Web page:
In Tucker v. Commissioner, 135 T.C. 114 (2010), the Tax Court rejected my argument for several reasons. For one thing, the court felt that the positions in Appeals were not “established by law” for purposes of the Clause. But, also, the Tax Court held that Appeals personnel in CDP did not make final rulings, and, citing Landry, the Tax Court held that the ability to make a final ruling was a but for requirement of officer status per Freytag.

I appealed Tucker to the D.C. Circuit. That court, at 676 F.3d 1129 (D.C. Cir. 2012), affirmed the Tax Court, but on different reasoning. The D.C. Circuit was troubled by the idea that Congress might be able to get around the Appointment Clause by assigning duties that had to be performed by a constitutional officer to preexisting employees in the bureaucracy. Therefore, the D.C. Circuit bypassed issuing any ruling on whether or not the position of CDP hearing person was “established by law”. The D.C. Circuit next held that collection issues were of too minor importance to require an officer. As to underlying tax liability rulings that could be made in CDP under section 6330(c)(2)(B), Freytag clearly would treat those rulings as ones for which an officer was required. Disagreeing with the Tax Court, the D.C. Circuit held that Appeals Office personnel issuing underlying liability rulings issued rulings with “effective finality”. However, the D.C. Circuit held that the ability to exercise discretion in a tax liability ruling was a but for requirement of officer status – one that was not met by Appeals personnel who ruled under the thumb of IRS Counsel attorneys. It was this lack of discretion that undermined the idea that Appeals personnel in CDP were officers needing to be appointed.

I thought that the D.C. Circuit’s ruling that Appeals exercised little discretion in making CDP underlying liability rulings was not factually supported, and I sought cert. But, cert. was denied.

I had not expected to again litigate the Tucker issue, but Florida attorney Joe DiRuzzo has decided that he wants to relitigate the issue in the Tax Court and in courts of appeals – hoping to create a Circuit split. Before the Supreme Court granted cert. in Lucia, Joe had made motions to remand in (at the moment) four different pending Tax Court CDP cases, arguing that the hearings should be redone by appointed Appeals personnel. The cases are: Thompson, Docket No. 7038-15L (appealable to the Ninth Circuit); Elmes, Docket No. 24872-14L (appealable to the Eleventh Circuitt); Fonticiella, Docket No. 23776-15L (appealable to the Eighth Circuit); and Crim, Docket No. 16574-17L (appealable to the D.C. Circuit). If the Supreme Court agrees with Lucia and the SG that issuing final rulings is not a but for requirement for officer status, then the Tax Court will have to at least revise its rationale for its holding that CDP hearing personnel need not be appointed. Perhaps, after reading the Supreme Court’s Lucia opinion, the Tax Court may also have to rule that CDP hearing personnel need to be appointed. In its lengthy response to the motion to remand (filed on January 5, 2018 in the Thompson case – i.e., a week before the Supreme Court granted cert. in Lucia), the IRS discusses the possible relevance of Lucia and the SG’s change in position, but argues that Landry, Lucia, and both Tucker opinions are, at least at the moment, still good law.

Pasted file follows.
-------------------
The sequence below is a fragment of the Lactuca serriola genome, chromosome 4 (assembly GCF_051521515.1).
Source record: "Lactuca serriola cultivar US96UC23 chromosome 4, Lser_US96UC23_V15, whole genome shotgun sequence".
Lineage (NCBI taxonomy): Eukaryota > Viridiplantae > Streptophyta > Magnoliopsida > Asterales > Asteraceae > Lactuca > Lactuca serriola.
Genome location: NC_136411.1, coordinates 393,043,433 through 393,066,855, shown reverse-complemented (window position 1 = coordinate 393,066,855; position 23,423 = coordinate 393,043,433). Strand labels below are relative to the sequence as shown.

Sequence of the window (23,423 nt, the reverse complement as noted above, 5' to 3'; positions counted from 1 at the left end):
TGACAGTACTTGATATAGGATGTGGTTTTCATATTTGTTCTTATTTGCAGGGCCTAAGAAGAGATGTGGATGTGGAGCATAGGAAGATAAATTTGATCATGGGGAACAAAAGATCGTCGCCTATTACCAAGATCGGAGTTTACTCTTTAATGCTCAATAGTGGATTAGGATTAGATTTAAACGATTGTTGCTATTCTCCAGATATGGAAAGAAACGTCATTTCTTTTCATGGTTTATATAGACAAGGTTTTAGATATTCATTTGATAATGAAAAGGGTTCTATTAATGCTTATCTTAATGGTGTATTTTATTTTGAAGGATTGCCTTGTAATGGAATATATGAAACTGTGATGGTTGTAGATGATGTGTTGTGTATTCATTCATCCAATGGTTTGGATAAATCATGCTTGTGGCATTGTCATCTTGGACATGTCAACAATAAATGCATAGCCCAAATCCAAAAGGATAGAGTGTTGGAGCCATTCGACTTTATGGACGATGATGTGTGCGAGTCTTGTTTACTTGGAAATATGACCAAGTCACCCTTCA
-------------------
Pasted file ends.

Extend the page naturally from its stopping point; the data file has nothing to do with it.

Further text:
1. Carl Smith says:

    Apparently, yesterday (after I drafted this post), the Court entered an order in the Lucia case inviting Anton Metlitsky to participate in the case as amicus, arguing in favor of the ruling below. Metlitsky clerked for Judge Garland on the D.C. Cir. and Chief Justice Roberts. He practices appellate litigation currently at O’Melveny in New York.